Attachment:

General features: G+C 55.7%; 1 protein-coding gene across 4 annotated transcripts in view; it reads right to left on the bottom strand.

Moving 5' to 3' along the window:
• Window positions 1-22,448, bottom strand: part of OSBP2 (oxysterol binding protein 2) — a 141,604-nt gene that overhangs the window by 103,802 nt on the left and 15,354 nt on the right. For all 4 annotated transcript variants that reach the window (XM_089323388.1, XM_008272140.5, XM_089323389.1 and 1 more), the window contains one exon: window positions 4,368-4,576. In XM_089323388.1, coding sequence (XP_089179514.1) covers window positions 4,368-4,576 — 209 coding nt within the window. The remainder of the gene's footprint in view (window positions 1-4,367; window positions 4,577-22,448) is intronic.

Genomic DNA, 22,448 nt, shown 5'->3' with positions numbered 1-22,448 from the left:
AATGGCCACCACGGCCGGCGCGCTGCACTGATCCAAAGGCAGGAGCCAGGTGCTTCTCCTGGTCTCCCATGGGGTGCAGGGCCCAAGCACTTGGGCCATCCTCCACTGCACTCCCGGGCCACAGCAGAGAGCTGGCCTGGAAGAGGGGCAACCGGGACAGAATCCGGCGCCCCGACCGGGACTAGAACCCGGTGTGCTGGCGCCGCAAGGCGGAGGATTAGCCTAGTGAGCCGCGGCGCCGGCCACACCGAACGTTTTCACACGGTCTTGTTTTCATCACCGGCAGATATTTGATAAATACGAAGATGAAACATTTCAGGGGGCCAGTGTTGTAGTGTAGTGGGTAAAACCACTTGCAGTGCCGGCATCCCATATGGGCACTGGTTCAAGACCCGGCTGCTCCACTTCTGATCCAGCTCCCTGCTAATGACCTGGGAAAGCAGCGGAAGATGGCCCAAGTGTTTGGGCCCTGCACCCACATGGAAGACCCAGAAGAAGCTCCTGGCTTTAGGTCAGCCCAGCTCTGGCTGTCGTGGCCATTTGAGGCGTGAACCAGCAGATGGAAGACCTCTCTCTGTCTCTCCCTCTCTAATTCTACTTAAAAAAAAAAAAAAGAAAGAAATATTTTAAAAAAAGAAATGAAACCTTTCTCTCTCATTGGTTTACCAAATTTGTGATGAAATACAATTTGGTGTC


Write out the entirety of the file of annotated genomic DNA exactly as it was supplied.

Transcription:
General features: G+C 55.7%; 1 protein-coding gene across 4 annotated transcripts in view; it reads right to left on the bottom strand.

Moving 5' to 3' along the window:
• Window positions 1-22,448, bottom strand: part of OSBP2 (oxysterol binding protein 2) — a 141,604-nt gene that overhangs the window by 103,802 nt on the left and 15,354 nt on the right. For all 4 annotated transcript variants that reach the window (XM_089323388.1, XM_008272140.5, XM_089323389.1 and 1 more), the window contains one exon: window positions 4,368-4,576. In XM_089323388.1, coding sequence (XP_089179514.1) covers window positions 4,368-4,576 — 209 coding nt within the window. The remainder of the gene's footprint in view (window positions 1-4,367; window positions 4,577-22,448) is intronic.

Genomic DNA, 22,448 nt, shown 5'->3' with positions numbered 1-22,448 from the left:
AATGGCCACCACGGCCGGCGCGCTGCACTGATCCAAAGGCAGGAGCCAGGTGCTTCTCCTGGTCTCCCATGGGGTGCAGGGCCCAAGCACTTGGGCCATCCTCCACTGCACTCCCGGGCCACAGCAGAGAGCTGGCCTGGAAGAGGGGCAACCGGGACAGAATCCGGCGCCCCGACCGGGACTAGAACCCGGTGTGCTGGCGCCGCAAGGCGGAGGATTAGCCTAGTGAGCCGCGGCGCCGGCCACACCGAACGTTTTCACACGGTCTTGTTTTCATCACCGGCAGATATTTGATAAATACGAAGATGAAACATTTCAGGGGGCCAGTGTTGTAGTGTAGTGGGTAAAACCACTTGCAGTGCCGGCATCCCATATGGGCACTGGTTCAAGACCCGGCTGCTCCACTTCTGATCCAGCTCCCTGCTAATGACCTGGGAAAGCAGCGGAAGATGGCCCAAGTGTTTGGGCCCTGCACCCACATGGAAGACCCAGAAGAAGCTCCTGGCTTTAGGTCAGCCCAGCTCTGGCTGTCGTGGCCATTTGAGGCGTGAACCAGCAGATGGAAGACCTCTCTCTGTCTCTCCCTCTCTAATTCTACTTAAAAAAAAAAAAAAGAAAGAAATATTTTAAAAAAAGAAATGAAACCTTTCTCTCTCATTGGTTTACCAAATTTGTGATGAAATACAATTTGGTGTC